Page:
A Missionary Church: AD 33-1843
Catholics draw their missionary inspiration from Jesus’ instruction in Matthew 28:19: “Go, therefore and make disciples of all nations…” These words have inspired countless men and women to abandon the comfort of their homes and families and to travel the globe to proclaim the Good News of Christ’s Resurrection.
Christianity spread from Palestine both east and west. Using the roads of the Roman Empire (and the safety and security that the Roman legions and navy provided on land and sea), early disciples of Jesus traveled to many of the great cities creating local churches. Rome, the capital of the empire and the site of the martyrdom of SS. Peter and Paul became an important center point. These churches evolved in structure and organization to create the Christian Church. In the west, it eventually became unified under the leadership of the Bishop of Rome, later referred to as the pope.
Theological and organizational evolution led to the formation of religious orders of men and women who proclaimed the gospel in new lands and cultures. Christianity demonstrated a talent for adapting to local conditions and languages, often building on the religious sensibilities of the people they sought to evangelize. Using Roman administrative tools, the world was divided up into territorial units known as dioceses, presided over by bishops.
The era of discovery and encounter (1492-1600) opened North and South America and the Caribbean to Christian evangelical efforts. Priests of different religious orders, Franciscans, Dominicans, and Jesuits, came to North America to convert native peoples to Christianity. These encounters were often mutually beneficial, with missionaries learning the languages of native peoples, their folkways, and their social structure. Many native people accepted whole or in part some of the lessons the missionaries came to bring. Others rejected Christianity. Many native peoples died of diseases brought over by European soldiers and colonists. France, England, and Spain were the main claimants to North American territories. Extracting wealth from the North American frontier (furs and other peltry) became a primary economic motivator for French penetration of the North American interior.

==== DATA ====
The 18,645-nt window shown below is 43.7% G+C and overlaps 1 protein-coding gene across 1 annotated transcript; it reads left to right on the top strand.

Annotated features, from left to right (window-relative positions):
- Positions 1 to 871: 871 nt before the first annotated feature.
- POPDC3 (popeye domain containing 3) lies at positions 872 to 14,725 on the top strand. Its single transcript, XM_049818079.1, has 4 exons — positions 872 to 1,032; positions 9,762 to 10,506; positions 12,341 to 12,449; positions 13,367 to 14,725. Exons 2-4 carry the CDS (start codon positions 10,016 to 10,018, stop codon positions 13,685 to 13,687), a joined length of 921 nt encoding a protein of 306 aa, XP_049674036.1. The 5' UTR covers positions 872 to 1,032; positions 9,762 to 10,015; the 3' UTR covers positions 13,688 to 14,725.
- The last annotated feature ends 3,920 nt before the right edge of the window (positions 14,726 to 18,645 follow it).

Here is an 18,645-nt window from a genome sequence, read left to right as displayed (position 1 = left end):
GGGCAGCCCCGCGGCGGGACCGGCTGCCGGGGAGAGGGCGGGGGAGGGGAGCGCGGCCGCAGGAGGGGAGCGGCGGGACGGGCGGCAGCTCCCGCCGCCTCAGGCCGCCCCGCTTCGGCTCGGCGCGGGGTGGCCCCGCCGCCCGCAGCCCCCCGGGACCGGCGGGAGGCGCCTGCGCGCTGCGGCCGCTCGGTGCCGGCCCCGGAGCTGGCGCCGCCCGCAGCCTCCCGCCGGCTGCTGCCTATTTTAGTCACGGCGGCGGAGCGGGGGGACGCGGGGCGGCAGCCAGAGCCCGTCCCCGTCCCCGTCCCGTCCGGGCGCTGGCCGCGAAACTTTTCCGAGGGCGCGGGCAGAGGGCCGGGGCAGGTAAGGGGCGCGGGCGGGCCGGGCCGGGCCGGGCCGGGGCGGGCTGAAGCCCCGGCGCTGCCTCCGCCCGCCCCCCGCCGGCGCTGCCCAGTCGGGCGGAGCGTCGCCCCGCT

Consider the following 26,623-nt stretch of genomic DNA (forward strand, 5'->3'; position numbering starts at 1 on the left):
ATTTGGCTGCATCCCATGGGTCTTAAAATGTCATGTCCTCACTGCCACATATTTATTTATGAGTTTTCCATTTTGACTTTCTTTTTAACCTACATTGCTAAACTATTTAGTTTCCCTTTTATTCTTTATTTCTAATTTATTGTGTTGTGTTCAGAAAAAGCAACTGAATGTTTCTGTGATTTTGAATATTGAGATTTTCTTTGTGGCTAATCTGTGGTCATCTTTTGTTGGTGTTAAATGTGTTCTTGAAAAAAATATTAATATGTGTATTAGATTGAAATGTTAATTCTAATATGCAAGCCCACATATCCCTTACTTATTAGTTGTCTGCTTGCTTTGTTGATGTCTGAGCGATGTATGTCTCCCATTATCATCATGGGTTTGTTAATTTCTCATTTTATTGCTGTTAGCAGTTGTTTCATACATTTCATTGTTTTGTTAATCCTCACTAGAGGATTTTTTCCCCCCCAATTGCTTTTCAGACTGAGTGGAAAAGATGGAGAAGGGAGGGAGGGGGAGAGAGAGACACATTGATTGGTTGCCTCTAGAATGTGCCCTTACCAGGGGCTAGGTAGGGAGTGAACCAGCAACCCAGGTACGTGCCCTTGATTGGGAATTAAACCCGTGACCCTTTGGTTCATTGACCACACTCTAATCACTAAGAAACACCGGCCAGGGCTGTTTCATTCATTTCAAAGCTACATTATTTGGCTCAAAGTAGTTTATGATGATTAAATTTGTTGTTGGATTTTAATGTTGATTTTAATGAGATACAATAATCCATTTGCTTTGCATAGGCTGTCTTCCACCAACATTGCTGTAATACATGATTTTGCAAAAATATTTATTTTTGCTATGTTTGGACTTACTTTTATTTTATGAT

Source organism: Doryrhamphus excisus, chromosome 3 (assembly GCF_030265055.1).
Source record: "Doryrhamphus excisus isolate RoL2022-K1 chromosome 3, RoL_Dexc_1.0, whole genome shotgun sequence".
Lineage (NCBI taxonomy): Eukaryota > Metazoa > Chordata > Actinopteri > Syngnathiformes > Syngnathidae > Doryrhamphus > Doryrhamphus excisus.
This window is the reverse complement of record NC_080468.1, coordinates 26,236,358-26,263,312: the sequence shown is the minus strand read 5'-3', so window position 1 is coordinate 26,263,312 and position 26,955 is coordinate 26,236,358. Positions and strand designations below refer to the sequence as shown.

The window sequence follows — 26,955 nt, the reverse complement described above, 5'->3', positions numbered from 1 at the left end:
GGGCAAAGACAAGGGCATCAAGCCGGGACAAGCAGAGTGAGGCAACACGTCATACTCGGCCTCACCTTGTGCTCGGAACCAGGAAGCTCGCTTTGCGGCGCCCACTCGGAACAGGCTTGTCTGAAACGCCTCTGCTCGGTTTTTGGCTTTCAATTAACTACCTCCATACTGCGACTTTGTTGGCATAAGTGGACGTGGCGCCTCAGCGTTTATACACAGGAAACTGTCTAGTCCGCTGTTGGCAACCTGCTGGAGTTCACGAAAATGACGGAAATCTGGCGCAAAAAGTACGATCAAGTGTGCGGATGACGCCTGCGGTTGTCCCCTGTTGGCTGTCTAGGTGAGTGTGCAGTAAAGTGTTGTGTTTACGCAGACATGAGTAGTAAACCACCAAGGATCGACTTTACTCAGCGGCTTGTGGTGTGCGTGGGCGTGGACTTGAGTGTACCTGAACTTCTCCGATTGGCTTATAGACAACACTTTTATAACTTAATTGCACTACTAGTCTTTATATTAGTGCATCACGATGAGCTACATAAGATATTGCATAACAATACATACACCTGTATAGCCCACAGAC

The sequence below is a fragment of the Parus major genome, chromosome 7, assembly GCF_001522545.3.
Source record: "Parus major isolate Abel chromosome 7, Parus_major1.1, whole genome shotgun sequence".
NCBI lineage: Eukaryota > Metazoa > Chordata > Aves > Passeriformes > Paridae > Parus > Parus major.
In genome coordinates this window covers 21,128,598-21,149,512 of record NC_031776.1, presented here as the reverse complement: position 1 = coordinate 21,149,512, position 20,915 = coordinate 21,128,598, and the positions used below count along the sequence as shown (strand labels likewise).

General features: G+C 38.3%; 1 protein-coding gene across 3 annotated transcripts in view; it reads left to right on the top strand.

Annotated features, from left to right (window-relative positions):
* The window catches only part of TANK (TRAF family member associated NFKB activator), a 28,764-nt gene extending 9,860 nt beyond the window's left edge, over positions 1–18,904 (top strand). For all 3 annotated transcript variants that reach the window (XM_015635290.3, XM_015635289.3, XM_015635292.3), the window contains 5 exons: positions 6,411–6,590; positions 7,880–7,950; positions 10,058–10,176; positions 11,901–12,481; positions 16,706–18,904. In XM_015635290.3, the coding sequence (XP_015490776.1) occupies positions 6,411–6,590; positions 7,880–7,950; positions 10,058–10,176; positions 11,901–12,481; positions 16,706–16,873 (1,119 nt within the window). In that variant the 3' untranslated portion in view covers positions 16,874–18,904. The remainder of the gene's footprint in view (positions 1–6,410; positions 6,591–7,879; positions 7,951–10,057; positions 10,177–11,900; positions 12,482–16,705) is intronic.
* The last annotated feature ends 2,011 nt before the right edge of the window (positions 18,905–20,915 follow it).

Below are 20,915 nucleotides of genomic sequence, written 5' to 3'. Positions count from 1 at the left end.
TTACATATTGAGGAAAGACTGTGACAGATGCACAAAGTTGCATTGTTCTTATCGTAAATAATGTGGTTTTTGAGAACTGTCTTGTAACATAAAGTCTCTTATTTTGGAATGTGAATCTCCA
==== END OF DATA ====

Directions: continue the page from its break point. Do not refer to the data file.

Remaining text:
New France had control over the area that later became Wisconsin. Other priests worked here, but the French Jesuits took the lead. Father Rene Menard, S.J. is thought to have been the first Catholic cleric in Wisconsin (1661). Other Jesuit missionaries included Claude Allouez, Claude Dablon, and perhaps the most famous, Jacques Marquette (1637-1675). These men plied the inland waters of Wisconsin, launching out from mission stations on the upper peninsula of Michigan to form mission stations in Green Bay and Prairie Du Chien. Encountering the native peoples produced some conversions, although it difficult to ascertain how many remained Catholic.
Internal church politics temporarily ended the Jesuit missionary enterprise (the Order was suppressed from 1765-1815). Among Wisconsin’s small population were only a handful of white settlers and native peoples who sustained their Catholic faith by home devotions. From 1781-1820, apart from the occasional itinerant, there were no priests in Wisconsin to offer Mass or hear confessions.
The Catholic Church came back to life in Wisconsin after the American Revolution, when the area passed into the hands of the new United States. Wisconsin was part of the territory known as the Old Northwest. The U.S. government regulated and integrated undeveloped lands into the new nation and allowed the surveying and sale of Western lands. In the 1830s, settlers begin to make their way to Wisconsin. By 1848, it became a state of the Union.